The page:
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American Imago 2.2 (2001) 501-524

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Wordly Powers:
A Political Reading of the Rat Man

José Brunner


This essay presents a political reading of one of Freud's case histories, the "Notes Upon a Case of Obsessional Neurosis," better known as the case of the Rat Man (Freud 1909, 155-249; references to the Rat Man case will be indicated hereafter by page number only). The reading of the Rat Man suggested here is political in that it focuses on the dynamics of domination and the positions of authority in which Freud and his patient placed themselves in relation to one another. It explores the dialectics of control and compliance, subjugation and submission, as they are described by Freud in reference to both the therapeutic setting and the Rat Man's mind. Furthermore, it highlights fantasies and anxieties--again, as they emerge in Freud's case report--that involve influence and omnipotence. In other words, the reading of the Rat Man case proposed here is labeled political since it focuses on manifestations and representations of power in Freud's text. A political reading of this kind complements the economic reading of the case introduced by Lacan in his essay, "The Individual Myth of the Neurotic, or 'Poetry and Truth' in Neurosis," on which John Forrester substantially elaborated and expanded in Truth Games: Lies, Money and Psychoanalysis (Lacan 1979; Forrester 1997, 110-171). Both Lacan and Forrester point to the pivotal role that fantasies and images of money, economic circulation, wealth and poverty, and paid and unpaid debts play throughout the Rat Man case. Such readings differ significantly from the psychoanalytic critique of the Rat Man's case, which tends to focus on questions of transference and countertransference, anality, hidden homosexuality and Freud's deviations from the [End Page 501] analytic technique that he had invented (e.g. Beigler 1975; Grunberger 1966; Kanzer 1980; Langs 1980; Lipton 1979; Mahony 1986; Schneiderman 1986; Schwartz 1998; Weiss 1980; Zetzel 1966). In contrast to such commentary, both political and economic explorations of the Rat Man case seek to reveal elements that, although present in the case history, tend to be neglected by psychoanalytically oriented readers. Hence such readings draw attention to the economic and political unconscious of Freud's clinical practice and its textual representation (see also Brunner 1995, 89-144).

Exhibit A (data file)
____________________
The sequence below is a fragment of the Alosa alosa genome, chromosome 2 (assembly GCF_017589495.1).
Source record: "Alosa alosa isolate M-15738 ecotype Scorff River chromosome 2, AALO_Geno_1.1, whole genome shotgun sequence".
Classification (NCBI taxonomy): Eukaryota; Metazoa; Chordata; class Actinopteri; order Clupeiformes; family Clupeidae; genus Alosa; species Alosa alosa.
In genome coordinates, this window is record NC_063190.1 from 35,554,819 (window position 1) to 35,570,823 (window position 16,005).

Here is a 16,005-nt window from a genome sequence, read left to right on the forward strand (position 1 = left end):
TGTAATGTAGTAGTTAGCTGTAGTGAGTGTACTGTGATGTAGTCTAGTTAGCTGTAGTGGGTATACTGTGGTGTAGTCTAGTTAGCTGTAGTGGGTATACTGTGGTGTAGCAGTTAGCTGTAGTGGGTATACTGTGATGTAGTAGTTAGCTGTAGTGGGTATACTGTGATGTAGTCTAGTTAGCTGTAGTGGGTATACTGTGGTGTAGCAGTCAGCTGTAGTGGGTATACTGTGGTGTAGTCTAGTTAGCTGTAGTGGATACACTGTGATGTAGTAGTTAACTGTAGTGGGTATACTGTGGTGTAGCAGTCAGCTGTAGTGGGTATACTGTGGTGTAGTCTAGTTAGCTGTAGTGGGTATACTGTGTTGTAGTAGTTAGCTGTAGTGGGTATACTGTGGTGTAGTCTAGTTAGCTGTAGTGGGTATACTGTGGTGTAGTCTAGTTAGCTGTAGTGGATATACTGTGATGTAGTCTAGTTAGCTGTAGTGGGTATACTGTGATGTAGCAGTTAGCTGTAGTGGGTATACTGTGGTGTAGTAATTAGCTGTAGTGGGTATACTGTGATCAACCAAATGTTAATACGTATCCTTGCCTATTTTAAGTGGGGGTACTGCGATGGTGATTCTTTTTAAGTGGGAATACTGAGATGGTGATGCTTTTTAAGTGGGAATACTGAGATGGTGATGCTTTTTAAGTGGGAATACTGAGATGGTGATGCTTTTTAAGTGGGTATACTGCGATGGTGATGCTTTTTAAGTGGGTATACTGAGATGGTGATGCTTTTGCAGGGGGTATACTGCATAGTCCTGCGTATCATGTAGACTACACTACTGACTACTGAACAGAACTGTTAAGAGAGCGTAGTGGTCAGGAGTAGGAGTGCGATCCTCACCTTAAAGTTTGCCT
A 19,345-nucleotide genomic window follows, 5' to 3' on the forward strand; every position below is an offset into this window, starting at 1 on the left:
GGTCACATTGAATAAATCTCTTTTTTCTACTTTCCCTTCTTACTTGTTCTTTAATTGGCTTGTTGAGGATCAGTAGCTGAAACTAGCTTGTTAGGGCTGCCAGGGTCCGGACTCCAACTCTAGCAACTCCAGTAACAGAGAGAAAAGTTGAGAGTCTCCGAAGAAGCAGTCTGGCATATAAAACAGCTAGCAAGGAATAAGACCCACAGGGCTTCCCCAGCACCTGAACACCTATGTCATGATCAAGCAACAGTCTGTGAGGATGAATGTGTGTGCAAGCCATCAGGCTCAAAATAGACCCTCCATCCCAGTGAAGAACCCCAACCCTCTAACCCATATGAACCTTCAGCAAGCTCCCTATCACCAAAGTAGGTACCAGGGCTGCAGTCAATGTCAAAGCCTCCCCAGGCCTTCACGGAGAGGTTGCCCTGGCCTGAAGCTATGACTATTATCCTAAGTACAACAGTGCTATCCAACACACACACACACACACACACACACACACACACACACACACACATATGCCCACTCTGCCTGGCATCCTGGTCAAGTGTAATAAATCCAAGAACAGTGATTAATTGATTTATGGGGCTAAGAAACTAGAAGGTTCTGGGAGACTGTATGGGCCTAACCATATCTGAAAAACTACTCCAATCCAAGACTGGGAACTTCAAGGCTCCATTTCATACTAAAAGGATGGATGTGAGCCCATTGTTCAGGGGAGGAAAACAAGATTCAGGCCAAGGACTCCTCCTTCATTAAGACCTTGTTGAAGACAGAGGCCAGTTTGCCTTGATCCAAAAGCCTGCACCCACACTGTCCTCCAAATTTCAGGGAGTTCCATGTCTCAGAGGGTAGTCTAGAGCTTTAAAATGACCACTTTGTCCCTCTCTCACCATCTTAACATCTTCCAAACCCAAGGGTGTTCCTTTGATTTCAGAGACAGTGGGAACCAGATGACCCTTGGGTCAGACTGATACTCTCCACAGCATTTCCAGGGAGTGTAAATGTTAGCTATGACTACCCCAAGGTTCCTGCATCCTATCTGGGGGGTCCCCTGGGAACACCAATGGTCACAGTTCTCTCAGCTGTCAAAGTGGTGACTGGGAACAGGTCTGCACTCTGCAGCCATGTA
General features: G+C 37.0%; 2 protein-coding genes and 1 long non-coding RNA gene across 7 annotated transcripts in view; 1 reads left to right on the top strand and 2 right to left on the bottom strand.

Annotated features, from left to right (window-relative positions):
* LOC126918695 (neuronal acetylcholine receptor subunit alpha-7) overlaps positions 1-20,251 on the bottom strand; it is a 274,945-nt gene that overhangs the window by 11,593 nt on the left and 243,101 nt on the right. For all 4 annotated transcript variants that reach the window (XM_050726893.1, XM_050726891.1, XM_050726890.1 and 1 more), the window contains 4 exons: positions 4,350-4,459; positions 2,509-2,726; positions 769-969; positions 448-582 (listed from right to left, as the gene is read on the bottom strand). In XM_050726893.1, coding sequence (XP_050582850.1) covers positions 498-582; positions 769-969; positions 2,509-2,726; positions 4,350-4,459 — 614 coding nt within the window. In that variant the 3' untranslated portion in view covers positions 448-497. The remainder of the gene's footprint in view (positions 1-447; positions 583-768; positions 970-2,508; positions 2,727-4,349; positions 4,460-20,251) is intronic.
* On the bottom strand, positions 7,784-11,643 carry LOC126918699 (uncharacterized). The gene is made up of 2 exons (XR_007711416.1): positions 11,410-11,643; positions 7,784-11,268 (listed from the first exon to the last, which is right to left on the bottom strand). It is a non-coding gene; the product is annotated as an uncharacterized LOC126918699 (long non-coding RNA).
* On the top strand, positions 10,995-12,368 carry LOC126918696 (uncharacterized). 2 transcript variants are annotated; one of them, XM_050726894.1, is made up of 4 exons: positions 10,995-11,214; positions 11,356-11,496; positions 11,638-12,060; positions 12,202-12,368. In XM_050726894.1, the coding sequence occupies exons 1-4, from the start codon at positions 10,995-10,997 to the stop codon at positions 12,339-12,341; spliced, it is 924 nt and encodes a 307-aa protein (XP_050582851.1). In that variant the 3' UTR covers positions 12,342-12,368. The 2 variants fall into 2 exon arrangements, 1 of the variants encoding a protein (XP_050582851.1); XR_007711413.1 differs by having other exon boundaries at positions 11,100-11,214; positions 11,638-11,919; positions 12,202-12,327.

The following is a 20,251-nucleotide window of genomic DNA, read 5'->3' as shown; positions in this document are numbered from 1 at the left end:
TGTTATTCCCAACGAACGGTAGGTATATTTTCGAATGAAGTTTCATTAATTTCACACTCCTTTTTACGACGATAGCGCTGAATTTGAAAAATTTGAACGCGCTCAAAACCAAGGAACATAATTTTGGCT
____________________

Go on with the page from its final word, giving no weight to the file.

In addition, the political reading presented in this essay inquires into the responses to the Rat Man case study by psychoanalytic commentators from Freud's time up until today. On the one hand, this reading focuses on the way in which subsequent readings of the Rat Man sought to discipline the text, perhaps as a reaction to the analysts' fears of powerlessness in relation to the Rat Man's words. On the other hand, it highlights the manner in which such disciplinary measures reenacted the Rat Man's own politics of words and thoughts, i.e., the way in which the analysts were drawn into his obsessional acts. Finally, this reading of the Rat Man seeks to show that his obsessional neurosis can also be read as a powerful critique of psychoanalytic power games.

Words and Power

According to Freud, obsessional neurosis is to the mind what hysteria is to the body. Hysteria, the pathology with which Freud's work is more generally associated, is an illness that manifests itself in a loss of control over the body and results in somatic symptoms such as trembling, fainting, paralysis, etc. Obsessional neurosis, however, manifests itself in a lack of control over words or ideas, which encroach on one's mind and speech against one's conscious will. According to Freud, there are two constituents to every obsession: a word or idea that forces itself upon the patient and an associated emotional state, such as anxiety, remorse, or anger, which relates anal-sadistic tendencies (A. Freud 1966, 119). [End Page 502]

As shall be demonstrated, Freud's discourse presents obsessional neurosis not only as a disorder of love--as he himself defines it--but also as a disorder of power, evidencing a troubled relationship...


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